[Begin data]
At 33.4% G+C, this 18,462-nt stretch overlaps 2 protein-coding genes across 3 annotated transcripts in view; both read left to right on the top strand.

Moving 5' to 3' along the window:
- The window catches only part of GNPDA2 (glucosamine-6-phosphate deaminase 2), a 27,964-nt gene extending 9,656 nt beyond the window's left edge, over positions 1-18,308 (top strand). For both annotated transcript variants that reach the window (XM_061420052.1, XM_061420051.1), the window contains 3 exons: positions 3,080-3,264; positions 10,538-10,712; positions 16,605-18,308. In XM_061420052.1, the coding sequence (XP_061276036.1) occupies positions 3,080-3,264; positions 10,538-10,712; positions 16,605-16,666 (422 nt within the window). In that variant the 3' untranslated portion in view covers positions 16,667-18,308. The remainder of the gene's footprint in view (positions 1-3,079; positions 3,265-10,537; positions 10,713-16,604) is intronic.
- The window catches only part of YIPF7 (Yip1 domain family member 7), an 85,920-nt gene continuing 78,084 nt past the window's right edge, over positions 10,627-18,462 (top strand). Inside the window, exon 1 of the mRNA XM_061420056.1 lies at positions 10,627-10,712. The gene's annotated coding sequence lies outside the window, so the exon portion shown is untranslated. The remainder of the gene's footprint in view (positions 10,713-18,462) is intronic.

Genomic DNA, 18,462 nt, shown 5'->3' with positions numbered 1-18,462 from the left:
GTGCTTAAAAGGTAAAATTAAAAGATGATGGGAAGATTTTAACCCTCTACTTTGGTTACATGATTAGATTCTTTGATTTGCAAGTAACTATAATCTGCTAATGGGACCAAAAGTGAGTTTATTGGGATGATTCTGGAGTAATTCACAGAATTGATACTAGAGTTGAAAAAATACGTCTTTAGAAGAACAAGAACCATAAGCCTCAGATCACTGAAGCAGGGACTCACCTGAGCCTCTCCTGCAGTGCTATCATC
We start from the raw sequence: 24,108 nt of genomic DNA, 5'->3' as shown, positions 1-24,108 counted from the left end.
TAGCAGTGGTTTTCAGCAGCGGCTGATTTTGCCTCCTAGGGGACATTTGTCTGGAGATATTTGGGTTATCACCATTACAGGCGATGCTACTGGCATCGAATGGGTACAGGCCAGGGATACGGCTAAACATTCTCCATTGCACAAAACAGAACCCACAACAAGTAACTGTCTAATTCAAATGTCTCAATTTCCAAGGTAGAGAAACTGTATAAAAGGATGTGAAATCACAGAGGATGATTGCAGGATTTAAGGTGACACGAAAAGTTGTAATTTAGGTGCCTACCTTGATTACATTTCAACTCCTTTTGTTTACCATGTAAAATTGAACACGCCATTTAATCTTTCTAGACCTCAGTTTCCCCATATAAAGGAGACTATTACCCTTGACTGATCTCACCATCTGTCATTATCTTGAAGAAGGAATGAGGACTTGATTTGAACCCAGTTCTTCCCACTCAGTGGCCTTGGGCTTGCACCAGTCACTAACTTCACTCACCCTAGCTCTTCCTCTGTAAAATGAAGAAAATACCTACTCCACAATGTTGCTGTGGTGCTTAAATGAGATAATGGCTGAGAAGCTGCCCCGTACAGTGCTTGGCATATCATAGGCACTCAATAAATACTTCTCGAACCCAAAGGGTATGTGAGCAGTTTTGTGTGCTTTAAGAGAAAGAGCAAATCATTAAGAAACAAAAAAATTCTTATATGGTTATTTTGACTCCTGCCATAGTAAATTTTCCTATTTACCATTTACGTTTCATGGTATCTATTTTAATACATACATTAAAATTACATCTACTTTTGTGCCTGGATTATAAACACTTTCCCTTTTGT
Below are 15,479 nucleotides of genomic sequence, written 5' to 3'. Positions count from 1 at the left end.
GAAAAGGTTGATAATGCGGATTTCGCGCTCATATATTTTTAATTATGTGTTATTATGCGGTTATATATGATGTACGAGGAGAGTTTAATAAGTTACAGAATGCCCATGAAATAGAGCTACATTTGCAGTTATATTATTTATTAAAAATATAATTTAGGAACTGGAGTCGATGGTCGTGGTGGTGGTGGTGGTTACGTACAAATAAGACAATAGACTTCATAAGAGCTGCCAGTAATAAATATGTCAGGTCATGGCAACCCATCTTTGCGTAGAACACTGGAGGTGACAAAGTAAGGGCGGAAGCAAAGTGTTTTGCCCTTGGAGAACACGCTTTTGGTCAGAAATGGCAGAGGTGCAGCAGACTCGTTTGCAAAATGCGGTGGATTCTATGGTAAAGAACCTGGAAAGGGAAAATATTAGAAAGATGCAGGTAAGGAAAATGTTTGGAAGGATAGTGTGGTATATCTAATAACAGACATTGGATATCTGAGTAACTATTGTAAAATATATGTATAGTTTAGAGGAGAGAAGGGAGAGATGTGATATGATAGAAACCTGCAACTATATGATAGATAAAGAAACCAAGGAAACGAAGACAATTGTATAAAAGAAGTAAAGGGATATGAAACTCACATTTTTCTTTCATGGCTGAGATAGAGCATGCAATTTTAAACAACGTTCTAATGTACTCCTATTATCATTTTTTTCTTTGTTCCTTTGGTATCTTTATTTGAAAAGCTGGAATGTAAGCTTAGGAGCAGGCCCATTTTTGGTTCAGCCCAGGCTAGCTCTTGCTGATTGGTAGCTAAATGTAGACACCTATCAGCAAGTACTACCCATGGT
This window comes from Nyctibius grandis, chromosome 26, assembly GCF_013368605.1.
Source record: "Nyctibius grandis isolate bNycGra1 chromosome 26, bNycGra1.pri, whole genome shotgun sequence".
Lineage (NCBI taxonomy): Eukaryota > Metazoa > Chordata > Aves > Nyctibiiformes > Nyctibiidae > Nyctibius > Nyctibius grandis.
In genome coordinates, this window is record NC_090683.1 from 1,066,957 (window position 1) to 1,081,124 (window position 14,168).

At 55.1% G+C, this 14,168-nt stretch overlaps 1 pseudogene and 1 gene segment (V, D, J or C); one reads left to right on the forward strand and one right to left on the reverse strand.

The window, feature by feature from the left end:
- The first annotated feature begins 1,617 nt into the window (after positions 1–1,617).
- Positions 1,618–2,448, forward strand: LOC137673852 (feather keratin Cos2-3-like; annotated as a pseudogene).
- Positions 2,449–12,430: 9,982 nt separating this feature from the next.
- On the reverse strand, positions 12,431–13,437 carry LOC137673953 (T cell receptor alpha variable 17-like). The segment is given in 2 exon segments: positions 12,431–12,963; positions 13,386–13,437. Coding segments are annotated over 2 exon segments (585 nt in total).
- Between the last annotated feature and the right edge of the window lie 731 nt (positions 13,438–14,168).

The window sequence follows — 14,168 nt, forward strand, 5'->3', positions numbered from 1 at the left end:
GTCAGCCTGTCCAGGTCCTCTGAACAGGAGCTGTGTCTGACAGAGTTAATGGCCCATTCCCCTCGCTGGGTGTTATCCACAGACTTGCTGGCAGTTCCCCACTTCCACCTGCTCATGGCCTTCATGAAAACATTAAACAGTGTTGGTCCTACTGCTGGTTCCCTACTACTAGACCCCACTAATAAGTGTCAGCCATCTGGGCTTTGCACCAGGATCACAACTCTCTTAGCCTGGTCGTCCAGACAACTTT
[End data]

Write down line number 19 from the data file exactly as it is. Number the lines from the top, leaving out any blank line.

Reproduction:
- Positions 2,449–12,430: 9,982 nt separating this feature from the next.